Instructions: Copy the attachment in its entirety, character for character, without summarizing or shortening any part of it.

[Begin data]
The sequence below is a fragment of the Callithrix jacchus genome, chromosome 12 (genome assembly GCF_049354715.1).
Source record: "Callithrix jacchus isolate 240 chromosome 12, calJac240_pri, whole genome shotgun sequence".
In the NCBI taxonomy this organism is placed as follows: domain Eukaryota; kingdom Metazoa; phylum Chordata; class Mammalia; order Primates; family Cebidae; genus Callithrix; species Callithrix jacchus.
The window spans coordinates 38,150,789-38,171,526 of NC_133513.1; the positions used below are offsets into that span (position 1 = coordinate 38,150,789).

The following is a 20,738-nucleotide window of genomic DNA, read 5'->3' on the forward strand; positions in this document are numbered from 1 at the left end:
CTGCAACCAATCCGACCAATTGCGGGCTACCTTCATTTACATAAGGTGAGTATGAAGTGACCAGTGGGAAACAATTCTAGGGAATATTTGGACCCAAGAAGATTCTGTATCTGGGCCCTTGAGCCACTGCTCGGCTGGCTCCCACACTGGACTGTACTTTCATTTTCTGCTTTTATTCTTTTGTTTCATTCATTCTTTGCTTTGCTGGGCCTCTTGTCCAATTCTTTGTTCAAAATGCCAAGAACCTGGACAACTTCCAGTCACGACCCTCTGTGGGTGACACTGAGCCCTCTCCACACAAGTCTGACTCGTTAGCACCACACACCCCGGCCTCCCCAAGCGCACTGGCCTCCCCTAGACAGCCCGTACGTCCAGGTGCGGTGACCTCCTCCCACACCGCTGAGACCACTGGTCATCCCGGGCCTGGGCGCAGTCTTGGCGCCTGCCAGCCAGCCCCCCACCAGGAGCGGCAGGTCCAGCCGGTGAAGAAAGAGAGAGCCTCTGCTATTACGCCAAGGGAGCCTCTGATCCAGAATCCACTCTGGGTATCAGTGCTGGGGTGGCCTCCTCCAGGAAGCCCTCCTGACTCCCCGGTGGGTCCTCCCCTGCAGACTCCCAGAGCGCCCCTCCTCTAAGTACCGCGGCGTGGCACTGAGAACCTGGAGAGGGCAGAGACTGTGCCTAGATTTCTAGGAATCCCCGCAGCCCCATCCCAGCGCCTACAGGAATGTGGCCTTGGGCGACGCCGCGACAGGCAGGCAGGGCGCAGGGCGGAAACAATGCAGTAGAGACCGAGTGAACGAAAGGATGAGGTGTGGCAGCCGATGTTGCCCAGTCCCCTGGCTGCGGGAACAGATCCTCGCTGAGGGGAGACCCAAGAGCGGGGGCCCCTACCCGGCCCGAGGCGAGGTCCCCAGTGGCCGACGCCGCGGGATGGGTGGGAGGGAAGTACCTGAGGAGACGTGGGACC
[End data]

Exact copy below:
The sequence below is a fragment of the Callithrix jacchus genome, chromosome 12 (genome assembly GCF_049354715.1).
Source record: "Callithrix jacchus isolate 240 chromosome 12, calJac240_pri, whole genome shotgun sequence".
In the NCBI taxonomy this organism is placed as follows: domain Eukaryota; kingdom Metazoa; phylum Chordata; class Mammalia; order Primates; family Cebidae; genus Callithrix; species Callithrix jacchus.
The window spans coordinates 38,150,789-38,171,526 of NC_133513.1; the positions used below are offsets into that span (position 1 = coordinate 38,150,789).

The following is a 20,738-nucleotide window of genomic DNA, read 5'->3' on the forward strand; positions in this document are numbered from 1 at the left end:
CTGCAACCAATCCGACCAATTGCGGGCTACCTTCATTTACATAAGGTGAGTATGAAGTGACCAGTGGGAAACAATTCTAGGGAATATTTGGACCCAAGAAGATTCTGTATCTGGGCCCTTGAGCCACTGCTCGGCTGGCTCCCACACTGGACTGTACTTTCATTTTCTGCTTTTATTCTTTTGTTTCATTCATTCTTTGCTTTGCTGGGCCTCTTGTCCAATTCTTTGTTCAAAATGCCAAGAACCTGGACAACTTCCAGTCACGACCCTCTGTGGGTGACACTGAGCCCTCTCCACACAAGTCTGACTCGTTAGCACCACACACCCCGGCCTCCCCAAGCGCACTGGCCTCCCCTAGACAGCCCGTACGTCCAGGTGCGGTGACCTCCTCCCACACCGCTGAGACCACTGGTCATCCCGGGCCTGGGCGCAGTCTTGGCGCCTGCCAGCCAGCCCCCCACCAGGAGCGGCAGGTCCAGCCGGTGAAGAAAGAGAGAGCCTCTGCTATTACGCCAAGGGAGCCTCTGATCCAGAATCCACTCTGGGTATCAGTGCTGGGGTGGCCTCCTCCAGGAAGCCCTCCTGACTCCCCGGTGGGTCCTCCCCTGCAGACTCCCAGAGCGCCCCTCCTCTAAGTACCGCGGCGTGGCACTGAGAACCTGGAGAGGGCAGAGACTGTGCCTAGATTTCTAGGAATCCCCGCAGCCCCATCCCAGCGCCTACAGGAATGTGGCCTTGGGCGACGCCGCGACAGGCAGGCAGGGCGCAGGGCGGAAACAATGCAGTAGAGACCGAGTGAACGAAAGGATGAGGTGTGGCAGCCGATGTTGCCCAGTCCCCTGGCTGCGGGAACAGATCCTCGCTGAGGGGAGACCCAAGAGCGGGGGCCCCTACCCGGCCCGAGGCGAGGTCCCCAGTGGCCGACGCCGCGGGATGGGTGGGAGGGAAGTACCTGAGGAGACGTGGGACC